On that day, when evening had come, Jesus said to the disciples, “Let us go across to the other side.” And leaving the crowd behind, they took him with them in the boat, just as he was. Other boats were with him. A great windstorm arose, and the waves beat into the boat, so that the boat was already being swamped. But he was in the stern, asleep on the cushion; and they woke him up and said to him, “Teacher, do you not care that we are perishing?” He woke up and rebuked the wind, and said to the sea, “Peace! Be still!” Then the wind ceased, and there was a dead calm. He said to them, “Why are you afraid? Have you still no faith?” And they were filled with great awe and said to one another, “Who then is this, that even the wind and the sea obey him?”
That same day Jesus went out of the house and sat beside the lake. Such great crowds gathered around him that he got into a boat and sat there, while the whole crowd stood on the beach. And he told them many things in parables, saying: ‘Listen! A sower went out to sow. And as he sowed, some seeds fell on the path, and the birds came and ate them up. Other seeds fell on rocky ground, where they did not have much soil, and they sprang up quickly, since they had no depth of soil. But when the sun rose, they were scorched; and since they had no root, they withered away. Other seeds fell among thorns, and the thorns grew up and choked them. Other seeds fell on good soil and brought forth grain, some a hundredfold, some sixty, some thirty. Let anyone with ears listen!’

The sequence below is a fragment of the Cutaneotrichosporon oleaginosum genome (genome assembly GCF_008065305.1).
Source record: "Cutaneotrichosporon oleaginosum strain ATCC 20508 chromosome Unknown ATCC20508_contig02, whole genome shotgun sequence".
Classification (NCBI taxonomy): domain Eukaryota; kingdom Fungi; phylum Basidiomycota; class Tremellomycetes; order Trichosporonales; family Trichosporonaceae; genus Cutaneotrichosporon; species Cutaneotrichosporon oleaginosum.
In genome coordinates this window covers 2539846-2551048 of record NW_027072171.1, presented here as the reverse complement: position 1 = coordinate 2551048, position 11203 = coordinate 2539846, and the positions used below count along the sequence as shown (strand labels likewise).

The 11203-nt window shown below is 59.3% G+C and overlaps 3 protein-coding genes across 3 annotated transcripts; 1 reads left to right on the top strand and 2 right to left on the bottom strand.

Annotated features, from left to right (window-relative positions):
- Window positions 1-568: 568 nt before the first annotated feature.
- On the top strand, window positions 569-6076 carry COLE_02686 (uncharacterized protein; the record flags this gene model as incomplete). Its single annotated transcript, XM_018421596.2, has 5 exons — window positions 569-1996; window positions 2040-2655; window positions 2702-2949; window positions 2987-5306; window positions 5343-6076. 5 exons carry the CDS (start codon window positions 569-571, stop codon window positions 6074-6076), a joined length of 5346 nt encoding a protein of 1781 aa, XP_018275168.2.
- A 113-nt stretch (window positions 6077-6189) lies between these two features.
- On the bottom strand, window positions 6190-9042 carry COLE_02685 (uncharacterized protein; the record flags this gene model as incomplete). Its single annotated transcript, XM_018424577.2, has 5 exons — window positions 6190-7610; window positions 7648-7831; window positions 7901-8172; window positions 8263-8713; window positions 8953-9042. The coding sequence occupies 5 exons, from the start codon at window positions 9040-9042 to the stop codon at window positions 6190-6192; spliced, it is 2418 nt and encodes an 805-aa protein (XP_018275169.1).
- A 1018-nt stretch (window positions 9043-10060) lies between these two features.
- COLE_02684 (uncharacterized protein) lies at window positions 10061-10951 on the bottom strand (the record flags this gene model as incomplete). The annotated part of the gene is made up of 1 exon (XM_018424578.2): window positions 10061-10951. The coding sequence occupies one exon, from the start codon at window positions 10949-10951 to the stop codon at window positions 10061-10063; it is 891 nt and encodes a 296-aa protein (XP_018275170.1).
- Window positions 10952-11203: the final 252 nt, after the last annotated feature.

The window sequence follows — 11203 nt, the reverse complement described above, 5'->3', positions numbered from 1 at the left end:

Once while Jesus was standing beside the lake of Gennesaret, and the crowd was pressing in on him to hear the word of God, he saw two boats there at the shore of the lake; the fishermen had gone out of them and were washing their nets. He got into one of the boats, the one belonging to Simon, and asked him to put out a little way from the shore. Then he sat down and taught the crowds from the boat. When he had finished speaking, he said to Simon, ‘Put out into the deep water and let down your nets for a catch.’ Simon answered, ‘Master, we have worked all night long but have caught nothing. Yet if you say so, I will let down the nets.’ When they had done this, they caught so many fish that their nets were beginning to break. So they signalled to their partners in the other boat to come and help them. And they came and filled both boats, so that they began to sink. But when Simon Peter saw it, he fell down at Jesus’ knees, saying, ‘Go away from me, Lord, for I am a sinful man!’ For he and all who were with him were amazed at the catch of fish that they had taken; and so also were James and John, sons of Zebedee, who were partners with Simon. Then Jesus said to Simon, ‘Do not be afraid; from now on you will be catching people.’ When they had brought their boats to shore, they left everything and followed him.
Today the boat may be viewed at the Beit Yigal Alon Museum and Education Center, where a short film tells the story of its discovery, conservation and original construction.
When planning a pilgrimage or a conventional tour in Israel, you should include a visit to the Jesus Boat to your bucket list. This is truly a one-of-a-kind artifact.
The museum is accessible.
On Road 90 just south of Kfar Nachum junction